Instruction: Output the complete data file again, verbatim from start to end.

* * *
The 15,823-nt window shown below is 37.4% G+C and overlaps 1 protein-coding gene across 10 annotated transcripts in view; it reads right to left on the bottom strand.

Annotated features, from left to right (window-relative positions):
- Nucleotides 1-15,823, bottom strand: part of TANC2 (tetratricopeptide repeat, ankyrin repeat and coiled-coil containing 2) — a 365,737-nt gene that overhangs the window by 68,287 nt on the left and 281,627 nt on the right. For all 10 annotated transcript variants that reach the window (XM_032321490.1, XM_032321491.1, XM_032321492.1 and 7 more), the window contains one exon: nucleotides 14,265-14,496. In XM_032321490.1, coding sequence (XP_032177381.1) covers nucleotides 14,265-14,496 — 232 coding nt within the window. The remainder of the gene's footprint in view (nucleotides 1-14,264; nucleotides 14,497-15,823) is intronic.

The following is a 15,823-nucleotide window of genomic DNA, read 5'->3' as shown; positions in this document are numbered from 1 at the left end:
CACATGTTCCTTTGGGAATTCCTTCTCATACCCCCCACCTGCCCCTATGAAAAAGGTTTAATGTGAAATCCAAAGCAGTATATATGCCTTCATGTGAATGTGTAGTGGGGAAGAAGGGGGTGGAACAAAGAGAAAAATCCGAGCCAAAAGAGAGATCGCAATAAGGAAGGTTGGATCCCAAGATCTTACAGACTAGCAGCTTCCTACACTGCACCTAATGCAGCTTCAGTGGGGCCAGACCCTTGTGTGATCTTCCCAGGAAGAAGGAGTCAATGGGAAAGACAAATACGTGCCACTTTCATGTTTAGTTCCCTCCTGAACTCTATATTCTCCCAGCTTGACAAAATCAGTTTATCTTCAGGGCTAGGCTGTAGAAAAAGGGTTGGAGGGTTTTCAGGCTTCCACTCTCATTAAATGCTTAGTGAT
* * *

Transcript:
The 15,823-nt window shown below is 37.4% G+C and overlaps 1 protein-coding gene across 10 annotated transcripts in view; it reads right to left on the bottom strand.

Annotated features, from left to right (window-relative positions):
- Nucleotides 1-15,823, bottom strand: part of TANC2 (tetratricopeptide repeat, ankyrin repeat and coiled-coil containing 2) — a 365,737-nt gene that overhangs the window by 68,287 nt on the left and 281,627 nt on the right. For all 10 annotated transcript variants that reach the window (XM_032321490.1, XM_032321491.1, XM_032321492.1 and 7 more), the window contains one exon: nucleotides 14,265-14,496. In XM_032321490.1, coding sequence (XP_032177381.1) covers nucleotides 14,265-14,496 — 232 coding nt within the window. The remainder of the gene's footprint in view (nucleotides 1-14,264; nucleotides 14,497-15,823) is intronic.

The following is a 15,823-nucleotide window of genomic DNA, read 5'->3' as shown; positions in this document are numbered from 1 at the left end:
CACATGTTCCTTTGGGAATTCCTTCTCATACCCCCCACCTGCCCCTATGAAAAAGGTTTAATGTGAAATCCAAAGCAGTATATATGCCTTCATGTGAATGTGTAGTGGGGAAGAAGGGGGTGGAACAAAGAGAAAAATCCGAGCCAAAAGAGAGATCGCAATAAGGAAGGTTGGATCCCAAGATCTTACAGACTAGCAGCTTCCTACACTGCACCTAATGCAGCTTCAGTGGGGCCAGACCCTTGTGTGATCTTCCCAGGAAGAAGGAGTCAATGGGAAAGACAAATACGTGCCACTTTCATGTTTAGTTCCCTCCTGAACTCTATATTCTCCCAGCTTGACAAAATCAGTTTATCTTCAGGGCTAGGCTGTAGAAAAAGGGTTGGAGGGTTTTCAGGCTTCCACTCTCATTAAATGCTTAGTGAT